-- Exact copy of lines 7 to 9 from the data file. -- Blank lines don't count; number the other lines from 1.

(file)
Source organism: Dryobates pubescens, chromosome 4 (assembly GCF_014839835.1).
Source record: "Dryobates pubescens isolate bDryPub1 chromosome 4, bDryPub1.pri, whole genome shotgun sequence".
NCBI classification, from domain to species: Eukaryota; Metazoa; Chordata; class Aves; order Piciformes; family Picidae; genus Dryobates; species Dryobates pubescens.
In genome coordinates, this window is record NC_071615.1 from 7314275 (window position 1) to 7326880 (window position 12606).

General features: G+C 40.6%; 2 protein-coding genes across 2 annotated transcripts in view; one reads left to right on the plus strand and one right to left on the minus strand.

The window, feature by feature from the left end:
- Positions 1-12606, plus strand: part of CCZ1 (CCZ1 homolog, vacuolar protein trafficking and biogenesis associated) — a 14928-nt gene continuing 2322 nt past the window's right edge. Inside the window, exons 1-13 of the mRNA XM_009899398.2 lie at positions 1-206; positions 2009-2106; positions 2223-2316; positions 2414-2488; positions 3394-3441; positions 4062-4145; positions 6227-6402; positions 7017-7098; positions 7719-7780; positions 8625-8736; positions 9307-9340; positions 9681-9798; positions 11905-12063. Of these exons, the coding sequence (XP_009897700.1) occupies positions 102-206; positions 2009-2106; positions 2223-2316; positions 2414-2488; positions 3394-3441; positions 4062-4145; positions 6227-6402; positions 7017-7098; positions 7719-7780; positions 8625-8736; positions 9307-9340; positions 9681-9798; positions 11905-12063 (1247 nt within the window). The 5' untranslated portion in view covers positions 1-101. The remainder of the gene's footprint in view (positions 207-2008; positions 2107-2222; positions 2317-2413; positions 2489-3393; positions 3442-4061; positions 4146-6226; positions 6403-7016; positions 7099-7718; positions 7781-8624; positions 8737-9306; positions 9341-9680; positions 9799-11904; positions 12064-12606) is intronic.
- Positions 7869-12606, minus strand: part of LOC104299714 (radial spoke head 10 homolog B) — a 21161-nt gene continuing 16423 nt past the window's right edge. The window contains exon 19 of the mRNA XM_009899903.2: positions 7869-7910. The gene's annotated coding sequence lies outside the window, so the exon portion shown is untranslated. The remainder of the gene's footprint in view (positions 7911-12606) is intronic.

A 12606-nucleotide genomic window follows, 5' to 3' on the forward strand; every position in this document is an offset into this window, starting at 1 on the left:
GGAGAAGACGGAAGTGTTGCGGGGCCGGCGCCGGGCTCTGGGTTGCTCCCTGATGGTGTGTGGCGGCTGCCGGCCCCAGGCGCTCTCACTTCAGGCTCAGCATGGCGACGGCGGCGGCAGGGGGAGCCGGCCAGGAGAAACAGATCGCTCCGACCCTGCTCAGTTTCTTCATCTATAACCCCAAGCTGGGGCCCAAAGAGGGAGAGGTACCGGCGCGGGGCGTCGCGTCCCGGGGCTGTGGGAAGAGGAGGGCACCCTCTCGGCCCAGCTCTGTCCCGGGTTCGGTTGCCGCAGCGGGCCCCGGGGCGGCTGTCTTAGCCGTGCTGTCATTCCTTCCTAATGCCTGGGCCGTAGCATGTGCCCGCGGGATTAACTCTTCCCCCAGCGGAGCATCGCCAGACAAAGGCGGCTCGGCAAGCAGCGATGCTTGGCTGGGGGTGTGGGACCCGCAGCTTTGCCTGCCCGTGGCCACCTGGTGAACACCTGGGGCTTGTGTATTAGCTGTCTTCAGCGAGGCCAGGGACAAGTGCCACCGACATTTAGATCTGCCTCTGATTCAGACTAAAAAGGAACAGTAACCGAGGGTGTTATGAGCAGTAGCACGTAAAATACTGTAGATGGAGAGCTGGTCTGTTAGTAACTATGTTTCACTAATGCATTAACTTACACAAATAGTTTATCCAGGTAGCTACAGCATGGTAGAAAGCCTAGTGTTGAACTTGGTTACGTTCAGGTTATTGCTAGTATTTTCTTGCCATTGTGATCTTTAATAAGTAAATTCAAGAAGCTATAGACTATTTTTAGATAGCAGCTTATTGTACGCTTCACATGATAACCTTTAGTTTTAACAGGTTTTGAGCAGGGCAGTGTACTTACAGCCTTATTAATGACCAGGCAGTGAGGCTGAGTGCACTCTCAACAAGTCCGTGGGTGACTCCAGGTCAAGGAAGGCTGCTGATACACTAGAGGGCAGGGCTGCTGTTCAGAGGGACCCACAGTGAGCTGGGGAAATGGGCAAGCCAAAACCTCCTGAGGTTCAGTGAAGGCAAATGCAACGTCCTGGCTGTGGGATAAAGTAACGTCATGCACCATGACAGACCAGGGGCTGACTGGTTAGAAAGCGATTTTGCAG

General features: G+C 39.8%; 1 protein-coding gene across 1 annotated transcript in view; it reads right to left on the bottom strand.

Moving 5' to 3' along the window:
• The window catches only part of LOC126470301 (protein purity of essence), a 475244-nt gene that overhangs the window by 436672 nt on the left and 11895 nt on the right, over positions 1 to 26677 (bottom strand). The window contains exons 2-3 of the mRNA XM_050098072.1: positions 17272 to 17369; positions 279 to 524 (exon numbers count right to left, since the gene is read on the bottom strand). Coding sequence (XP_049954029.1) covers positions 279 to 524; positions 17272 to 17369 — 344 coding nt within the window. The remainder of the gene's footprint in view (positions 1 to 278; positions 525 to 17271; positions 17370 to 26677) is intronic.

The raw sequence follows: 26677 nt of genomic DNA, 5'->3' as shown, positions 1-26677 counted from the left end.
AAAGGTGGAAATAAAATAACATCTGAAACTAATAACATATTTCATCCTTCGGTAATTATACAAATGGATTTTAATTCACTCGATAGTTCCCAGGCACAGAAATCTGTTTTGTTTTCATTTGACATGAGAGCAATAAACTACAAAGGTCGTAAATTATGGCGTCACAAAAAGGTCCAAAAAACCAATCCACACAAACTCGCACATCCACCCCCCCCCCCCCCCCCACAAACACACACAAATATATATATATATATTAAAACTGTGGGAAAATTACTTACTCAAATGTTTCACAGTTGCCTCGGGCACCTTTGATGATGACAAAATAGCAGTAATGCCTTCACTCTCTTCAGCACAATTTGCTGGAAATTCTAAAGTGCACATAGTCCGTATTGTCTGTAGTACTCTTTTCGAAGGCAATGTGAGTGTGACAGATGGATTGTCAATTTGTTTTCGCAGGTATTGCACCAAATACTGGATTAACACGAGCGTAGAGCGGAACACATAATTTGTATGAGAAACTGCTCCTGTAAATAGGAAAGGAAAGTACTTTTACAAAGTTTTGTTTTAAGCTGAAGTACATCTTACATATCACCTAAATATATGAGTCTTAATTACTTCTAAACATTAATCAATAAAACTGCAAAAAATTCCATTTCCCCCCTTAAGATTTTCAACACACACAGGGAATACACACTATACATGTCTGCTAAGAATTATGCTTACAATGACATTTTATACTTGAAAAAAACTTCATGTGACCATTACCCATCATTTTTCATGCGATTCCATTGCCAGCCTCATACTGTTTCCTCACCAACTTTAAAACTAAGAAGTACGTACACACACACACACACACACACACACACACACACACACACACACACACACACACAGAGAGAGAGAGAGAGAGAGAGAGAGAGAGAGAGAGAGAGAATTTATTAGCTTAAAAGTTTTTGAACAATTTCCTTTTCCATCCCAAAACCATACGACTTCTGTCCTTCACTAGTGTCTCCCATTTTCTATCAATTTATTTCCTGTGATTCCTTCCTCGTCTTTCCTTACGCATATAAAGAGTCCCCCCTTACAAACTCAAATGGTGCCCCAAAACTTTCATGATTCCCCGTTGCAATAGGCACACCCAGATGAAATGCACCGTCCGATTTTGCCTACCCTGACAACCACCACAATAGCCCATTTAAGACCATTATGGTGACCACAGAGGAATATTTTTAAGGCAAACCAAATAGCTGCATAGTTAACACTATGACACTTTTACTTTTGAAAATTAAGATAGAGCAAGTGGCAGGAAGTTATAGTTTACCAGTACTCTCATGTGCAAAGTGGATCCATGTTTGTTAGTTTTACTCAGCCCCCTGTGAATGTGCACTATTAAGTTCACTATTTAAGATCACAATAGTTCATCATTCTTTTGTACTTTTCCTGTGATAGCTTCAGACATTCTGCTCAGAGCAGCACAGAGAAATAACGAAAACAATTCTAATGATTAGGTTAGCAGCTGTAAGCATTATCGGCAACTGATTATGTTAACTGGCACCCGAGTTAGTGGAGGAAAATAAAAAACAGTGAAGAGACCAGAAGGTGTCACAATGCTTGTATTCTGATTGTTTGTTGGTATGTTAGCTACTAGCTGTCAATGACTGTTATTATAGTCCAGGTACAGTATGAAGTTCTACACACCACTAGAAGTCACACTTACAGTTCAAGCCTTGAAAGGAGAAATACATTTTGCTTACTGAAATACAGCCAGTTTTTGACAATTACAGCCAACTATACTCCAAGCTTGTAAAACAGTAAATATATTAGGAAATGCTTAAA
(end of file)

- Positions 1-12606, plus strand: part of CCZ1 (CCZ1 homolog, vacuolar protein trafficking and biogenesis associated) — a 14928-nt gene continuing 2322 nt past the window's right edge. Inside the window, exons 1-13 of the mRNA XM_009899398.2 lie at positions 1-206; positions 2009-2106; positions 2223-2316; positions 2414-2488; positions 3394-3441; positions 4062-4145; positions 6227-6402; positions 7017-7098; positions 7719-7780; positions 8625-8736; positions 9307-9340; positions 9681-9798; positions 11905-12063. Of these exons, the coding sequence (XP_009897700.1) occupies positions 102-206; positions 2009-2106; positions 2223-2316; positions 2414-2488; positions 3394-3441; positions 4062-4145; positions 6227-6402; positions 7017-7098; positions 7719-7780; positions 8625-8736; positions 9307-9340; positions 9681-9798; positions 11905-12063 (1247 nt within the window). The 5' untranslated portion in view covers positions 1-101. The remainder of the gene's footprint in view (positions 207-2008; positions 2107-2222; positions 2317-2413; positions 2489-3393; positions 3442-4061; positions 4146-6226; positions 6403-7016; positions 7099-7718; positions 7781-8624; positions 8737-9306; positions 9341-9680; positions 9799-11904; positions 12064-12606) is intronic.
- Positions 7869-12606, minus strand: part of LOC104299714 (radial spoke head 10 homolog B) — a 21161-nt gene continuing 16423 nt past the window's right edge. The window contains exon 19 of the mRNA XM_009899903.2: positions 7869-7910. The gene's annotated coding sequence lies outside the window, so the exon portion shown is untranslated. The remainder of the gene's footprint in view (positions 7911-12606) is intronic.

A 12606-nucleotide genomic window follows, 5' to 3' on the forward strand; every position in this document is an offset into this window, starting at 1 on the left: